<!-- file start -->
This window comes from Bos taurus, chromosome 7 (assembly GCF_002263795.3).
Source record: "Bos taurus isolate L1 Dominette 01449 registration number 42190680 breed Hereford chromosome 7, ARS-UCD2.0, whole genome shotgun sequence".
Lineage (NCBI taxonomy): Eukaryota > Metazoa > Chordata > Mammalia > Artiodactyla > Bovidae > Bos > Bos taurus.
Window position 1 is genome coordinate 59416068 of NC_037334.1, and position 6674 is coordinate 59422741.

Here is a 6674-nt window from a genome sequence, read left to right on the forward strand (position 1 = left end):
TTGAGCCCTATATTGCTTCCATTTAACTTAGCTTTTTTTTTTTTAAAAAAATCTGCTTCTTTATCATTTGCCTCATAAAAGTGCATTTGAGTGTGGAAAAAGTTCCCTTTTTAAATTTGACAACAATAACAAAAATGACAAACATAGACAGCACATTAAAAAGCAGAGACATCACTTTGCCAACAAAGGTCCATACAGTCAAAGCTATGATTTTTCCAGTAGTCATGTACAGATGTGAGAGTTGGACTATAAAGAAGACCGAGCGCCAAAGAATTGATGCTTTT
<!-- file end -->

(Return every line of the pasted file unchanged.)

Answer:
This window comes from Bos taurus, chromosome 7 (assembly GCF_002263795.3).
Source record: "Bos taurus isolate L1 Dominette 01449 registration number 42190680 breed Hereford chromosome 7, ARS-UCD2.0, whole genome shotgun sequence".
Lineage (NCBI taxonomy): Eukaryota > Metazoa > Chordata > Mammalia > Artiodactyla > Bovidae > Bos > Bos taurus.
Window position 1 is genome coordinate 59416068 of NC_037334.1, and position 6674 is coordinate 59422741.

Here is a 6674-nt window from a genome sequence, read left to right on the forward strand (position 1 = left end):
TTGAGCCCTATATTGCTTCCATTTAACTTAGCTTTTTTTTTTTTAAAAAAATCTGCTTCTTTATCATTTGCCTCATAAAAGTGCATTTGAGTGTGGAAAAAGTTCCCTTTTTAAATTTGACAACAATAACAAAAATGACAAACATAGACAGCACATTAAAAAGCAGAGACATCACTTTGCCAACAAAGGTCCATACAGTCAAAGCTATGATTTTTCCAGTAGTCATGTACAGATGTGAGAGTTGGACTATAAAGAAGACCGAGCGCCAAAGAATTGATGCTTTT